Why is anime everywhere these days? is a question I’ve been asked before repeatedly in the past. And I’m sure everyone who likes anime more or less has been confronted with this question before by people around them.
This question is one of the main reasons why I’ve named my blog: “What is this “Culture” you speak of?” to explain the best as I can everything regarding the Japanese Culture to people who are curious to it or to people such as me who are deeply into this culture, but have yet to hear of or understand this or that part of their passion. In order to respond to this pretty large question, I’ll respond to one little inquiry at a time that relate to this question, those who have also been asked repeatedly by curious people.
Question number one! How did anime get popular overseas, aru?
I guess it’s thanks to those who were watching anime when it first showed on their screen, over twenty years ago? The more something gets known and appreciated, the more it appears you know.
Even if that’s the most obvious answer to such a question, I’ll give you my opinion on it: Yes and No. It’s true that thanks to the ever-known Dragonball anime it has become widely spread everywhere, but that isn’t the only reason. Anime such as Golderak and Akira have already made their popularity in the west before Dragonball even arrived in the little screens overseas.
But then on the other hand, Golderak and Akira who both were made for different audiences didn’t seem to attract a big number of fans compared to the success Dragonball made. Perhaps it’s for the reason that Dragonball contained bits and pieces of all the genres people liked made a lot of fans, from kids to adults. At the time when Dragonball was first aired, my older sisters used to watch it after school with my mother, for example.
- Kagura: The art didn’t have anything to do about it?
The art is a very important element, but not the most important one. Anime is very appreciated for its visual art that varies from one anime to the other, depending on the studio producing it or the original creator. The hard-to-miss details such as the large eyes and small mouth you see on most anime nowadays has become very popular and are now recognized everywhere by everyone. In brief words you could say anime made the artwork popular, but not the opposite.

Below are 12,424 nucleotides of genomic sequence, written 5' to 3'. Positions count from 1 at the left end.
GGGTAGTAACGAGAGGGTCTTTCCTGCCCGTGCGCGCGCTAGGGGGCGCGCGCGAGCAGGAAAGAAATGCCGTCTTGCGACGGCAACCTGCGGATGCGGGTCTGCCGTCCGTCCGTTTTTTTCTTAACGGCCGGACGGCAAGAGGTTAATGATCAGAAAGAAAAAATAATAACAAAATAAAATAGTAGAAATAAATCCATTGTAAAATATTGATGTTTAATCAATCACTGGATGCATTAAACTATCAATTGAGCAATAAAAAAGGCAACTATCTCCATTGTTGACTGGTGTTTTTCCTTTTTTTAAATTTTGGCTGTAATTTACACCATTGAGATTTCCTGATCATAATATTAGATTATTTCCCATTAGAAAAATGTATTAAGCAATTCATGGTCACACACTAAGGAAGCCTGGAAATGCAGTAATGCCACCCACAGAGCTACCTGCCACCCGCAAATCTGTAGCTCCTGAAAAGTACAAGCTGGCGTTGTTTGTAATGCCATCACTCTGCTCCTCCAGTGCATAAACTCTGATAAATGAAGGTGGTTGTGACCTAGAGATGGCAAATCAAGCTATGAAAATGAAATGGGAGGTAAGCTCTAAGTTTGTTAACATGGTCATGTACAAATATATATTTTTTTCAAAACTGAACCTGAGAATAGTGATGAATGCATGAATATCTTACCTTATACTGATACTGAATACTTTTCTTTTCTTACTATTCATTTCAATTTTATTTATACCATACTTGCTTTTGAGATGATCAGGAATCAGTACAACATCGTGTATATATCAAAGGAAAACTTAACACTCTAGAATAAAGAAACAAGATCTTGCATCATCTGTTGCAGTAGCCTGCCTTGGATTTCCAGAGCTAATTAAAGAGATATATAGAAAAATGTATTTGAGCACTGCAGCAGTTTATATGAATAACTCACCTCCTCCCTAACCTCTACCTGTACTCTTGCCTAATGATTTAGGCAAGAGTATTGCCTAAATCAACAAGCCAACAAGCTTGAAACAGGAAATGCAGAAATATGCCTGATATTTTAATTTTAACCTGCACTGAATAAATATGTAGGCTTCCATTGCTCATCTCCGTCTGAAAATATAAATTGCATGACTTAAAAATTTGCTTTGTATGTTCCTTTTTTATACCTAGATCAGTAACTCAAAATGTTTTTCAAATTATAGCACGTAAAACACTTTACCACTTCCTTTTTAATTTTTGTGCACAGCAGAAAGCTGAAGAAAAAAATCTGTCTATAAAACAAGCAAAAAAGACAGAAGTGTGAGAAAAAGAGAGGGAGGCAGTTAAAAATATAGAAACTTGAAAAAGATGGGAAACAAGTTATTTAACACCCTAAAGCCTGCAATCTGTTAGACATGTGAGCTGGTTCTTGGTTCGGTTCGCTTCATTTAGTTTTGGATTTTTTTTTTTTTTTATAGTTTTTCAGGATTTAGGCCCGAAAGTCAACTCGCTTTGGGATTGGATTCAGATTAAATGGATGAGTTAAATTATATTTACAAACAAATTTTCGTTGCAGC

- But isn’t there supposed to be a cultural barrier?
When we first watched anime in our tender ages, we had no idea it originally came from another country that spoke another language, huh? Sure, there exists a cultural barrier that keeps us from fully understanding references shown in anime, but honestly, that doesn’t keep people from enjoying them. For example, the anime/manga Gintama holds a lot of references that may or not be clear to anyone, regardless of being Japanese or not. Besides, we can always learn sooner or later what the references mean. Almost every person that watches anime knows what sensei means, right?
- I understand that anime is popular and liked, but what does it have that… I don’t know…Disney or other cartoons don’t have?
A very interesting question that I’ll cut into two different views:
From a commercial point of view, anime holds the key to making successful business by selling a lot of derived products: Soundtrack and drama CDs (audio books, if you prefer)CDs, Figurines, movies that act as spin-offs, trading cards and the list goes on and on. Disney is very triumphant in this territory, but not other cartoons.
And from a normal (and very open) point of view, anime is simply mysterious and captivating. Most anime hold deep plots, mature storylines, realistic characters; In short, it has elements that people can’t find in most animation works. Cartoons can be for kids, but anime can be for everyone.